Black Arts Matter multidisciplinary arts festival becomes an Edmonton mainstay
Marking not only its second year, but a milestone in the development of Edmonton’s arts community, the Black Arts Matter (BAM!) Festival returns with a lineup full of local musicians, playwrights, performers, dancers, creators and workshops.
Last year marked a long-awaited cultural shift both with BAM!, but also with Edmonton’s first Afro Fest, a two-day festival celebrating African culture. And both plan to return bigger and louder for their second years.
There have undeniably been yearly shows and small festivals celebrating African culture in the city before this, but BAM! organizer Nasra Adem found they were only pockets of something that could show the greater community’s reach and strength more accurately. She decided it was high time to put together a festival that showed the talent and art that was already happening, just not always together, in a public place.
“What was happening was there were things going on, but in particular communities,” Adem explains. “It felt like fragments, you know? They were whole in themselves, but I think a lot of it was that there was a disconnect in who got to see who perform and access to that information.”
Questions as to why it took so long for Edmonton to hold such festivals are complex to answer, and hold many contributing factors. As an actor, Adem has seen a few of those factors in past artistic experiences, which ended up being part of the reason she was so driven to create the festival. She found there were elements missing and questions left unasked as a direct result of her peers not being present at the decision-making tables.
“I was continually facing the statement by artistic directors and by people that really held power in the city and across Canada who were just like, ‘Well, the black artists are just not there,’” she says. “I knew that was completely false because I was partying with them every weekend.”
She set her sights on finding a way to bridge the two worlds—Edmonton’s established arts venues and the community of black artists—to create something that could be enjoyed both by those within her community and beyond.
“As a young black actor in the city … it was definitely hard trying to make and visualize a successful career for myself without having to sacrifice other parts of myself within the constructs that had been laid out to me,” Adem says. “I needed a space where my family could enjoy art and experience art and feel respected by the kind of care that goes into creative spaces.”
Last year’s festival drew over 400 people attending the five to six shows scheduled; for this year, BAM! expects even more with more showcases to choose from. For festival organizer and art contributor Betty Abebayehu, it’s important to give a platform for black artists to both be celebrated within their own community as well as the city at large.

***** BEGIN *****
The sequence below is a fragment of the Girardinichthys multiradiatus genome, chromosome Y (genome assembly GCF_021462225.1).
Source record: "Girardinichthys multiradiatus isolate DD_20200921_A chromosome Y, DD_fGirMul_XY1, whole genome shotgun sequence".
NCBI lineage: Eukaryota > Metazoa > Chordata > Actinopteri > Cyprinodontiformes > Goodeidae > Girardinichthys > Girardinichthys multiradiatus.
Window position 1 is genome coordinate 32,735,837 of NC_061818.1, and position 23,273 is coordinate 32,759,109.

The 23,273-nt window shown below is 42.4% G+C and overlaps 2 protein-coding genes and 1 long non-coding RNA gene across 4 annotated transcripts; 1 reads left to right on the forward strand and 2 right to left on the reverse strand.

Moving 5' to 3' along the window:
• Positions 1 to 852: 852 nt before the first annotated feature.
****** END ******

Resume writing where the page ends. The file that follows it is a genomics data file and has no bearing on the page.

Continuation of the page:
“In the mainstream industry, I feel like a lot of times our culture and identity can be forgotten or forcibly removed. And to have a platform advocating for that, I think it’s very crucial,” she says.
Abebayehu, Natalie Meyer, and Camille Maclean will set up a pop-up art installation entitled Art for Her Sole on February 11.
Fellow Edmontonian and poet Brandon Wint agrees and finds the festival’s existence something of a turning point in the history of Edmonton. Not originally from the city, Wint sees an outside perspective of the city and how its arts community specifically has grown and changed in the two years he’s been here.
“It seems like the popular consciousness in this city has reached a point where a black arts festival is absolutely necessary,” he says. “We’re getting to a point of critical mass in the city where the consciousness among black artists makes it possible for a festival like this to take place on an annual basis.”
Wint’s second full-length album, Infinite Mercies will be released during the festival on February 10, when he will perform a full set of the album’s 21 poems, accompanied by a full-band concept.
“Something like this might have seemed impossible 10 or 15 years ago,” he says. “The pool of black artists that Edmonton has always had is growing in richness, to such a point where we can’t help but come out of the woodwork now.”
The festival testifies not only to the resilience of this community, but also to the desire to celebrate what exists and create a place for shared joy. It’s not just Black History Month that makes it important to celebrate the arts of the black community, it’s all year.
“The expression of the willingness of black artists to collaborate and celebrate one another is just going to become stronger and broader and more emboldened,” Wint says.
Thu., Feb. 8 – Sun., Feb. 18
Black Arts Matter
ATB Financial Arts Barns, various locations